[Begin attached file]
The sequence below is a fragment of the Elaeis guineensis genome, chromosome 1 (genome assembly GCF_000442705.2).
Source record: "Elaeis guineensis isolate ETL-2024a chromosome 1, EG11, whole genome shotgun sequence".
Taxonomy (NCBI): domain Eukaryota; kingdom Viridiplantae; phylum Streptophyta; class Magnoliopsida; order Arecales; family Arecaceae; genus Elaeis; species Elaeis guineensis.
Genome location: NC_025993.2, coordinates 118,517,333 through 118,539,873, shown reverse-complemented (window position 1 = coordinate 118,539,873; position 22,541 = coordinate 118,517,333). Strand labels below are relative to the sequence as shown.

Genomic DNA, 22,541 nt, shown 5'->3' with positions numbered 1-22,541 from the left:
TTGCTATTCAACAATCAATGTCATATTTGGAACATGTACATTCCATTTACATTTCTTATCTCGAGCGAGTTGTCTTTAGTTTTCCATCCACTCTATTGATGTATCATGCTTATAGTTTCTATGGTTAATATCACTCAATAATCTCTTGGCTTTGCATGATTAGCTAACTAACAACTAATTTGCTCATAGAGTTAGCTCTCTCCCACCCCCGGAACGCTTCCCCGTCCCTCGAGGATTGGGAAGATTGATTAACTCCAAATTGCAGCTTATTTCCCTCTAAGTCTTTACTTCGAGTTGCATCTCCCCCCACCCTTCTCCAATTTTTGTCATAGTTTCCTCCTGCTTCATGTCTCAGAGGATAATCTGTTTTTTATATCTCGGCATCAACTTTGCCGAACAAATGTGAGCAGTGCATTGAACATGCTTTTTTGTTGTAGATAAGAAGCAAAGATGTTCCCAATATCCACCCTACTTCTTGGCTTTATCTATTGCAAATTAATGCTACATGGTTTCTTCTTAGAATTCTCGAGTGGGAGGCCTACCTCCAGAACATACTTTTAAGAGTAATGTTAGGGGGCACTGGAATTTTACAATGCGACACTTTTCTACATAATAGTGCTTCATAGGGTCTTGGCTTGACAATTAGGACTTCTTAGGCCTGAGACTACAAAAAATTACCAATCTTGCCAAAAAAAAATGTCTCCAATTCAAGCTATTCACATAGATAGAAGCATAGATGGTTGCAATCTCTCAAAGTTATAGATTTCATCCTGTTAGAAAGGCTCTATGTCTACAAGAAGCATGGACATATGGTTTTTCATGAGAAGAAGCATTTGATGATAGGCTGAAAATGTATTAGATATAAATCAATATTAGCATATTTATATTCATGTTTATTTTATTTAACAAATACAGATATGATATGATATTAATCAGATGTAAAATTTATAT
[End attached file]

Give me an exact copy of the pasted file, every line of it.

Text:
The sequence below is a fragment of the Elaeis guineensis genome, chromosome 1 (genome assembly GCF_000442705.2).
Source record: "Elaeis guineensis isolate ETL-2024a chromosome 1, EG11, whole genome shotgun sequence".
Taxonomy (NCBI): domain Eukaryota; kingdom Viridiplantae; phylum Streptophyta; class Magnoliopsida; order Arecales; family Arecaceae; genus Elaeis; species Elaeis guineensis.
Genome location: NC_025993.2, coordinates 118,517,333 through 118,539,873, shown reverse-complemented (window position 1 = coordinate 118,539,873; position 22,541 = coordinate 118,517,333). Strand labels below are relative to the sequence as shown.

Genomic DNA, 22,541 nt, shown 5'->3' with positions numbered 1-22,541 from the left:
TTGCTATTCAACAATCAATGTCATATTTGGAACATGTACATTCCATTTACATTTCTTATCTCGAGCGAGTTGTCTTTAGTTTTCCATCCACTCTATTGATGTATCATGCTTATAGTTTCTATGGTTAATATCACTCAATAATCTCTTGGCTTTGCATGATTAGCTAACTAACAACTAATTTGCTCATAGAGTTAGCTCTCTCCCACCCCCGGAACGCTTCCCCGTCCCTCGAGGATTGGGAAGATTGATTAACTCCAAATTGCAGCTTATTTCCCTCTAAGTCTTTACTTCGAGTTGCATCTCCCCCCACCCTTCTCCAATTTTTGTCATAGTTTCCTCCTGCTTCATGTCTCAGAGGATAATCTGTTTTTTATATCTCGGCATCAACTTTGCCGAACAAATGTGAGCAGTGCATTGAACATGCTTTTTTGTTGTAGATAAGAAGCAAAGATGTTCCCAATATCCACCCTACTTCTTGGCTTTATCTATTGCAAATTAATGCTACATGGTTTCTTCTTAGAATTCTCGAGTGGGAGGCCTACCTCCAGAACATACTTTTAAGAGTAATGTTAGGGGGCACTGGAATTTTACAATGCGACACTTTTCTACATAATAGTGCTTCATAGGGTCTTGGCTTGACAATTAGGACTTCTTAGGCCTGAGACTACAAAAAATTACCAATCTTGCCAAAAAAAAATGTCTCCAATTCAAGCTATTCACATAGATAGAAGCATAGATGGTTGCAATCTCTCAAAGTTATAGATTTCATCCTGTTAGAAAGGCTCTATGTCTACAAGAAGCATGGACATATGGTTTTTCATGAGAAGAAGCATTTGATGATAGGCTGAAAATGTATTAGATATAAATCAATATTAGCATATTTATATTCATGTTTATTTTATTTAACAAATACAGATATGATATGATATTAATCAGATGTAAAATTTATAT